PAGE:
Great Aycliffe Town Council has denied closing down a public survey of its proposed financial plan for 2018-19 earlier than planned – just minutes after being promoted by Aycliffe Today.
The local authority published a survey, via Survey Monkey, in November last year, inviting members of the public to comment on a proposed increase in council tax.
The council claims the survey was advertised on its website, newsletter and social media channels – which, combined, have a little over 1,500 followers.
But within minutes of Aycliffe Today promoting the survey to more than 7,500 followers on our Facebook page, and potentially encouraging more feedback from residents, council officers decided to shut it down.
Aycliffe Today understood the survey was due to run until the weekend at least – but it was closed within 20 minutes of our Facebook post on Thursday morning at around 10.26am.
Andrew Bailey, the town clerk, told us: “The survey was published on Survey Monkey on 9th November 2018 and advertised on the Council website, newsletter and social media channels.
“It remained open with a view to informing the report that is to be presented to the Policy and Resources Committee on Wednesday 23rd January.
“The reports for the Policy and Resources Meeting were finalised and sent for printing yesterday to enable them to be distributed to our Members and the public in line with the statutory deadlines.
“Feedback from the budget survey has been incorporated into the budget setting report, to ensure that Members can take these views into account in their consideration of the budget.
“As such, the survey was closed this morning, as any further responses would not have been able to be included in the budget setting report.
“At no point was it planned to keep the survey open beyond the date that the budget setting report was finalised and sent to Members.”
The Town Council is in the process of setting its Revenue and Capital Budgets for the 2018-19 financial year, and said it “wishes to seek the views of the local community”.
The local authority is proposing another council tax hike – despite stuffing more cash into an already healthy rainy day account and claiming “its finances remain in a strong and healthy position”.
A statement added: “The financial situation of the Council will worsen as it moves into the new decade, and the process of balancing the Revenue Budget will become increasingly difficult.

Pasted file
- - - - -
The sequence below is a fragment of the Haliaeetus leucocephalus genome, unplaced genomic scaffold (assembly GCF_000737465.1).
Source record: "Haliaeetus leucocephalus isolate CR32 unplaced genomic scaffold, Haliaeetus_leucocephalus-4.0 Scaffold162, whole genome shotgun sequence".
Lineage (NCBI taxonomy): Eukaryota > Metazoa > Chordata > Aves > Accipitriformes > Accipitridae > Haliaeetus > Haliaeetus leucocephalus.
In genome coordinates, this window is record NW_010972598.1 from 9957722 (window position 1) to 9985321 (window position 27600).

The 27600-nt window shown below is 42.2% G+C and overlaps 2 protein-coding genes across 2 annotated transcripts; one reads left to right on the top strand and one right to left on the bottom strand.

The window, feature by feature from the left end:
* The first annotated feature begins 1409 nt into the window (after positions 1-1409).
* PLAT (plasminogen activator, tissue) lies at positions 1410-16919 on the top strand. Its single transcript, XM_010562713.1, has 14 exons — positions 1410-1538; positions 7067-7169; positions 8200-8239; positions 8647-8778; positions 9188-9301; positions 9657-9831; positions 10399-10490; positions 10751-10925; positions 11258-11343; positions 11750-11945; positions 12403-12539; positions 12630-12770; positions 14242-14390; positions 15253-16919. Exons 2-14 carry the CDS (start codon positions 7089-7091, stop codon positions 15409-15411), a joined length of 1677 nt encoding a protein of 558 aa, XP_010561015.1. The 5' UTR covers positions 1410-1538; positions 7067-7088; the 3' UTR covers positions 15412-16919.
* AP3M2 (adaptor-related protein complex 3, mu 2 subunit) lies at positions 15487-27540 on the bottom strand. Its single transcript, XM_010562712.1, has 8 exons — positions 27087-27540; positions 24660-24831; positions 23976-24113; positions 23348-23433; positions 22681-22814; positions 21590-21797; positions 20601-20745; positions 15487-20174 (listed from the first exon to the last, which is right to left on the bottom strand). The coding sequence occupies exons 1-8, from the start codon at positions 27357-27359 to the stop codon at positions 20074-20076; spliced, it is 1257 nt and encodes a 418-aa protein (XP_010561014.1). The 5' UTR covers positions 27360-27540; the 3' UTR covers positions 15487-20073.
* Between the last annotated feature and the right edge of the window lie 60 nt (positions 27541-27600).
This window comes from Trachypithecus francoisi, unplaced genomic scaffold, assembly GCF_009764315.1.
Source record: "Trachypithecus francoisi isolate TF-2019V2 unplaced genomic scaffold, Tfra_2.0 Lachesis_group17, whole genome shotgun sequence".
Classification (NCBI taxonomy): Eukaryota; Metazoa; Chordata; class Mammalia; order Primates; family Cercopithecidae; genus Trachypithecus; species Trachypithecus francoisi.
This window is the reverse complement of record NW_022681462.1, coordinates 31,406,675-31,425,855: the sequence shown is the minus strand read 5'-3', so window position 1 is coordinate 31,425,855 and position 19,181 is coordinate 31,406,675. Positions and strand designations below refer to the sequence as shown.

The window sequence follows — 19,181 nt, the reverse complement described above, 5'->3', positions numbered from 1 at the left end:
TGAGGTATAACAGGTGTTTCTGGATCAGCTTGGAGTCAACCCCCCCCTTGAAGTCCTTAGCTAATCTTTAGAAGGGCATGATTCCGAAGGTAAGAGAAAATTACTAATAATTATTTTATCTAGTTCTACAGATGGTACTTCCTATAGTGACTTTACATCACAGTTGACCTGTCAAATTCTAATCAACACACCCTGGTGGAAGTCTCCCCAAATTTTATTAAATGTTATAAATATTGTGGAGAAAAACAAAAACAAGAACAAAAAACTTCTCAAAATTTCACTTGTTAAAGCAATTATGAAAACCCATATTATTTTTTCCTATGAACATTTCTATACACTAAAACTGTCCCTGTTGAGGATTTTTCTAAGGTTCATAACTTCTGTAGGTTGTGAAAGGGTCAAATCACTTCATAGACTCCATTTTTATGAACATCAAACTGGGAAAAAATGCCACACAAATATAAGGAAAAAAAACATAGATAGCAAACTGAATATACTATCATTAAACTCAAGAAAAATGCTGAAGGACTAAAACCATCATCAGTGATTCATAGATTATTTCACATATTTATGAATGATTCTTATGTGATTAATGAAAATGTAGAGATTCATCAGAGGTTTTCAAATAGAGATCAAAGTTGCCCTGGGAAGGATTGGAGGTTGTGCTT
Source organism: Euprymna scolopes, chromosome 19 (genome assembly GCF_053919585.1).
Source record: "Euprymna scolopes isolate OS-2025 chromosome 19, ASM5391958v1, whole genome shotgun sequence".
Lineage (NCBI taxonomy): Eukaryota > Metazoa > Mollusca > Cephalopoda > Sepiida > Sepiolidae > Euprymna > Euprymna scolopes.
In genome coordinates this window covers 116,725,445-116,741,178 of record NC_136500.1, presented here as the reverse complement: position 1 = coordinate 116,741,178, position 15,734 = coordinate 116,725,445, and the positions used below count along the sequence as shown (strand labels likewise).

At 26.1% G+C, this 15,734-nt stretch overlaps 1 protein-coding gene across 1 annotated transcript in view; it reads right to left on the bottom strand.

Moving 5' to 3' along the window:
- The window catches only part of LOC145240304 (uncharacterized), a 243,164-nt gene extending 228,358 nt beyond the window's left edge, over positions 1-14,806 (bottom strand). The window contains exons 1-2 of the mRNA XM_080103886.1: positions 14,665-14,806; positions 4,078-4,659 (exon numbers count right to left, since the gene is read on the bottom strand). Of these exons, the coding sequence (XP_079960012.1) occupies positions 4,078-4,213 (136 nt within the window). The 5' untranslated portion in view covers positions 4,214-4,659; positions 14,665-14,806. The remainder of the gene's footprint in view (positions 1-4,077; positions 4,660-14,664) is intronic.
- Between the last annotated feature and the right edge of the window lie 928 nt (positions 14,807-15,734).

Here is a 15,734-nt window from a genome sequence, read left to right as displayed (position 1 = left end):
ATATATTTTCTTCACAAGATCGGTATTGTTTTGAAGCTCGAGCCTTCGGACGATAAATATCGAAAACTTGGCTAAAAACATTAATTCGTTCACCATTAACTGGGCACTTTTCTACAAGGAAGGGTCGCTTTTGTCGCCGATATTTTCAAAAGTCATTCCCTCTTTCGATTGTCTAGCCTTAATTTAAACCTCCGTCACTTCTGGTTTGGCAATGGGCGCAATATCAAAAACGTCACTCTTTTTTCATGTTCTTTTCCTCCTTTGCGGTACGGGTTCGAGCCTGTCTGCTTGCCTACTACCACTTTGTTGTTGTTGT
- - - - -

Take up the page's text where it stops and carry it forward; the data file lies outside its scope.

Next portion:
“The Council is reliant on Council Tax Support Grant funding of nearly £200,000 per year and which amounts to 13% of its Revenue Budget. It has been confirmed that this funding will be cut by 10% in 2018-19, and will continue to be reduced in the coming years.
“The Council is also facing a number of significant spending pressures including ongoing increases to the National Living Wage, the likely removal of the 1% public sector pay cap, increasing inflation, and falling usage of leisure facilities.
“Because of positive financial situation at the present time, most of the budget increases faced next year will be able to be offset from efficiency savings, increased pre-school and cemeteries income, and the additional council tax that will be raised from new housing.
“However, it is important, in light of the longer term financial challenges faced, that the Council aims to maintain some surplus resources in the Revenue Budget.
“Taking all of the above issues into account, the Council is proposing making a small increase in the Town Council Tax next year.
“This decision has not been taken lightly, particularly in light of the ‘cost of living’ difficulties which we know are being faced by local residents.
“However, by limiting the proposed rise to 1.99% next year, the increase in the Town Council Tax Bill at Valuation Band A would be limited to less than £3 per year.
“This small increase will ensure that all services provided by the Town Council can be protected and maintained for at least another year, whilst maintaining some contingency funds to help the Council to offset some of the longer term budget pressures faced.”